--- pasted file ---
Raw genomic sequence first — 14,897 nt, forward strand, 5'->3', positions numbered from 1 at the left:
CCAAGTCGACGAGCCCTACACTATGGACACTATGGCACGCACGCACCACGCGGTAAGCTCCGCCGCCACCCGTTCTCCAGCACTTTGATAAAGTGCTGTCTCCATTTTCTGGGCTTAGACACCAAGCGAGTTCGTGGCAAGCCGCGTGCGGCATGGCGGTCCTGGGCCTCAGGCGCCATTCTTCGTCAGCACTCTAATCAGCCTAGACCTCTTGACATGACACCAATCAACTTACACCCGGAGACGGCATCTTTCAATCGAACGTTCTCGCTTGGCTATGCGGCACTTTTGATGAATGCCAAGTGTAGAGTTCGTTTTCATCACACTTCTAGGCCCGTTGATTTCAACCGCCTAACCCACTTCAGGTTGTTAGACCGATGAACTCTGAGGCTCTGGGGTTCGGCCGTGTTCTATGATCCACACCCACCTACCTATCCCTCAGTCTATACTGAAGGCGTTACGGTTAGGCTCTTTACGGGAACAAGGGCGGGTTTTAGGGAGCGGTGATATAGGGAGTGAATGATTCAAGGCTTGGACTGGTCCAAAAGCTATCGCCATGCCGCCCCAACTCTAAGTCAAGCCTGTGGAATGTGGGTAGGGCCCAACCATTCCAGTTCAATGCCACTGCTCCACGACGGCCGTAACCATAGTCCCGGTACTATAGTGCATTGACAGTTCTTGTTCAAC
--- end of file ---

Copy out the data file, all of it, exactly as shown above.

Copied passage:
Raw genomic sequence first — 14,897 nt, forward strand, 5'->3', positions numbered from 1 at the left:
CCAAGTCGACGAGCCCTACACTATGGACACTATGGCACGCACGCACCACGCGGTAAGCTCCGCCGCCACCCGTTCTCCAGCACTTTGATAAAGTGCTGTCTCCATTTTCTGGGCTTAGACACCAAGCGAGTTCGTGGCAAGCCGCGTGCGGCATGGCGGTCCTGGGCCTCAGGCGCCATTCTTCGTCAGCACTCTAATCAGCCTAGACCTCTTGACATGACACCAATCAACTTACACCCGGAGACGGCATCTTTCAATCGAACGTTCTCGCTTGGCTATGCGGCACTTTTGATGAATGCCAAGTGTAGAGTTCGTTTTCATCACACTTCTAGGCCCGTTGATTTCAACCGCCTAACCCACTTCAGGTTGTTAGACCGATGAACTCTGAGGCTCTGGGGTTCGGCCGTGTTCTATGATCCACACCCACCTACCTATCCCTCAGTCTATACTGAAGGCGTTACGGTTAGGCTCTTTACGGGAACAAGGGCGGGTTTTAGGGAGCGGTGATATAGGGAGTGAATGATTCAAGGCTTGGACTGGTCCAAAAGCTATCGCCATGCCGCCCCAACTCTAAGTCAAGCCTGTGGAATGTGGGTAGGGCCCAACCATTCCAGTTCAATGCCACTGCTCCACGACGGCCGTAACCATAGTCCCGGTACTATAGTGCATTGACAGTTCTTGTTCAAC